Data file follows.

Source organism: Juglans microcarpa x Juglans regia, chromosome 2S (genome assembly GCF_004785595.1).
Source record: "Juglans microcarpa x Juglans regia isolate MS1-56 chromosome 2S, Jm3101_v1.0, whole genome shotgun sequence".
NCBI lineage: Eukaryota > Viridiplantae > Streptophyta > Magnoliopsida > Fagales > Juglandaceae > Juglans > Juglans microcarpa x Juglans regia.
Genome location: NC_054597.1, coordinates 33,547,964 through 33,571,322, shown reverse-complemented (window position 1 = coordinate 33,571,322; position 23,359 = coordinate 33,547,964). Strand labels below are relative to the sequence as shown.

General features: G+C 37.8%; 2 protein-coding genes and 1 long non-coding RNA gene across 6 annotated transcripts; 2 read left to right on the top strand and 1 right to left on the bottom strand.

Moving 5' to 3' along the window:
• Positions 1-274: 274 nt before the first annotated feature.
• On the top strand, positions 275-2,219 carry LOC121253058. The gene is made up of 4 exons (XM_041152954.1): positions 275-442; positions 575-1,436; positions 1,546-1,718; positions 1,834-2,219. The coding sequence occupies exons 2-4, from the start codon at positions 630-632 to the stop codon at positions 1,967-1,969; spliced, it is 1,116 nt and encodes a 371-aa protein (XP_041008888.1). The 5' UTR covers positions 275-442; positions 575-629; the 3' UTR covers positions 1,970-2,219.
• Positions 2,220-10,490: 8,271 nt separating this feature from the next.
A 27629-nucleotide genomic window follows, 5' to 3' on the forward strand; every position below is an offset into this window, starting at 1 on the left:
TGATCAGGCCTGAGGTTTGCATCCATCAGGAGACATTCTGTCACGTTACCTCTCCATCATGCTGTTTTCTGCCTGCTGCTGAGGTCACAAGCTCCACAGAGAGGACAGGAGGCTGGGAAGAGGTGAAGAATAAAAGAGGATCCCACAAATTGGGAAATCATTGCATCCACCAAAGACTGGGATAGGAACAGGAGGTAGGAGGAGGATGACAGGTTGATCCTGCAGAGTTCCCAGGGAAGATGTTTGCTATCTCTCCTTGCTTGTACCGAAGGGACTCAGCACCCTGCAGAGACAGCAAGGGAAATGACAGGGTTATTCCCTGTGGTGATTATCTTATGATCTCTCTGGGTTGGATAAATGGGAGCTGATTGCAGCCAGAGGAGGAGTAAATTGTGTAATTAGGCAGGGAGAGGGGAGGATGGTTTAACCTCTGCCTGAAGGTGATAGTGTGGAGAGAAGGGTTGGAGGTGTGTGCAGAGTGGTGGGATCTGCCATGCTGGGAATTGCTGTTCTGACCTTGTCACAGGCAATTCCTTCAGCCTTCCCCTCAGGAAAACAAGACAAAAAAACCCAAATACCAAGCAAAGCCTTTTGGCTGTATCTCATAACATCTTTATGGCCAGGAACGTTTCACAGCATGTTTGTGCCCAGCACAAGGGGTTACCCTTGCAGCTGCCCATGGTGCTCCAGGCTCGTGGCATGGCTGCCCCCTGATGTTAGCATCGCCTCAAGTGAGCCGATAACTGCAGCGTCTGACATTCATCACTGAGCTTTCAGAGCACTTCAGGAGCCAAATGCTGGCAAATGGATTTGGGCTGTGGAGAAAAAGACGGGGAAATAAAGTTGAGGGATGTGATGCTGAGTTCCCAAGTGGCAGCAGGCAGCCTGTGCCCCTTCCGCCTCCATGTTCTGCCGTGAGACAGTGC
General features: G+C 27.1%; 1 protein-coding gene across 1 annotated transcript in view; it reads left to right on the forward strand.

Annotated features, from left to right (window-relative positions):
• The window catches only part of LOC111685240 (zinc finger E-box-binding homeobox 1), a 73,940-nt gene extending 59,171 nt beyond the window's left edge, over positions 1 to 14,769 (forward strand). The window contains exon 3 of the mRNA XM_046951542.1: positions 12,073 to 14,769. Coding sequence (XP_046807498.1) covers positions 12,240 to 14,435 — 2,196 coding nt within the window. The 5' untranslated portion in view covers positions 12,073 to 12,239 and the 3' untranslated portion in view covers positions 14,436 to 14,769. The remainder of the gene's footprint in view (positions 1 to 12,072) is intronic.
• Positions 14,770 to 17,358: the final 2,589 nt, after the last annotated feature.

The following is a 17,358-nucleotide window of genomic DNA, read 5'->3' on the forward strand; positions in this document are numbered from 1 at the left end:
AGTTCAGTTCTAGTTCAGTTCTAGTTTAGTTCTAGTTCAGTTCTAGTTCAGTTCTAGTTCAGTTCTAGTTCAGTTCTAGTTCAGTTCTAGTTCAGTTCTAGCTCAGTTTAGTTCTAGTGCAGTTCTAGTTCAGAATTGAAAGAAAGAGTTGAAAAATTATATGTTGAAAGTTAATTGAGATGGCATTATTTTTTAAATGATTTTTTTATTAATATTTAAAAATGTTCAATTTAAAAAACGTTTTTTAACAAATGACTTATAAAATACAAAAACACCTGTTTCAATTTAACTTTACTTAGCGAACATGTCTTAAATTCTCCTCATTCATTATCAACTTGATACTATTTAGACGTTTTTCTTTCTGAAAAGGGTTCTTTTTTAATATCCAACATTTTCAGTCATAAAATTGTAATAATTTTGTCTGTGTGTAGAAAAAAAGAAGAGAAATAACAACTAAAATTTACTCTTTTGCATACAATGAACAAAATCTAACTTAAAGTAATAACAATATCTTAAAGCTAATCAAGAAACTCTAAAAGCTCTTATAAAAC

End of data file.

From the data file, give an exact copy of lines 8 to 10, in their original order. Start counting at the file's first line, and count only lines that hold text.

• On the top strand, positions 275-2,219 carry LOC121253058. The gene is made up of 4 exons (XM_041152954.1): positions 275-442; positions 575-1,436; positions 1,546-1,718; positions 1,834-2,219. The coding sequence occupies exons 2-4, from the start codon at positions 630-632 to the stop codon at positions 1,967-1,969; spliced, it is 1,116 nt and encodes a 371-aa protein (XP_041008888.1). The 5' UTR covers positions 275-442; positions 575-629; the 3' UTR covers positions 1,970-2,219.
• Positions 2,220-10,490: 8,271 nt separating this feature from the next.
A 27629-nucleotide genomic window follows, 5' to 3' on the forward strand; every position below is an offset into this window, starting at 1 on the left: